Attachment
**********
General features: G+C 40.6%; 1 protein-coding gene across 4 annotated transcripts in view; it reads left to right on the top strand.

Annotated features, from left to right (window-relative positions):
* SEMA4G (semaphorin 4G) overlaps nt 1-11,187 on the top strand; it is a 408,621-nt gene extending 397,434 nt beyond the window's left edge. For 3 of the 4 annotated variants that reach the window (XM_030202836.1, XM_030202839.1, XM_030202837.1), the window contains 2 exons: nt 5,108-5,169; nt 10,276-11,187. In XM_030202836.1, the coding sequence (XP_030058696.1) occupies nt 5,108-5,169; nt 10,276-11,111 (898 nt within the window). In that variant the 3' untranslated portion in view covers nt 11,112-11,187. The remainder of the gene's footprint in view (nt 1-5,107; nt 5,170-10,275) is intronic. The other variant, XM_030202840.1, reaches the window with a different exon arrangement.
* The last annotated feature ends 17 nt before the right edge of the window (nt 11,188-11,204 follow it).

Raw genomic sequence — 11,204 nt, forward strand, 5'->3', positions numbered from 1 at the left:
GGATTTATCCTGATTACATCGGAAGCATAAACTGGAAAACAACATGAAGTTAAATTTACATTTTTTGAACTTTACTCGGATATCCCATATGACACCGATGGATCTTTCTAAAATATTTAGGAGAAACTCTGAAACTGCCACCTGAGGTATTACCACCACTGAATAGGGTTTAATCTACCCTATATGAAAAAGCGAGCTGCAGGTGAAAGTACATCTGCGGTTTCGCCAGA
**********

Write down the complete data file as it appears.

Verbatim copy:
General features: G+C 40.6%; 1 protein-coding gene across 4 annotated transcripts in view; it reads left to right on the top strand.

Annotated features, from left to right (window-relative positions):
* SEMA4G (semaphorin 4G) overlaps nt 1-11,187 on the top strand; it is a 408,621-nt gene extending 397,434 nt beyond the window's left edge. For 3 of the 4 annotated variants that reach the window (XM_030202836.1, XM_030202839.1, XM_030202837.1), the window contains 2 exons: nt 5,108-5,169; nt 10,276-11,187. In XM_030202836.1, the coding sequence (XP_030058696.1) occupies nt 5,108-5,169; nt 10,276-11,111 (898 nt within the window). In that variant the 3' untranslated portion in view covers nt 11,112-11,187. The remainder of the gene's footprint in view (nt 1-5,107; nt 5,170-10,275) is intronic. The other variant, XM_030202840.1, reaches the window with a different exon arrangement.
* The last annotated feature ends 17 nt before the right edge of the window (nt 11,188-11,204 follow it).

Raw genomic sequence — 11,204 nt, forward strand, 5'->3', positions numbered from 1 at the left:
GGATTTATCCTGATTACATCGGAAGCATAAACTGGAAAACAACATGAAGTTAAATTTACATTTTTTGAACTTTACTCGGATATCCCATATGACACCGATGGATCTTTCTAAAATATTTAGGAGAAACTCTGAAACTGCCACCTGAGGTATTACCACCACTGAATAGGGTTTAATCTACCCTATATGAAAAAGCGAGCTGCAGGTGAAAGTACATCTGCGGTTTCGCCAGA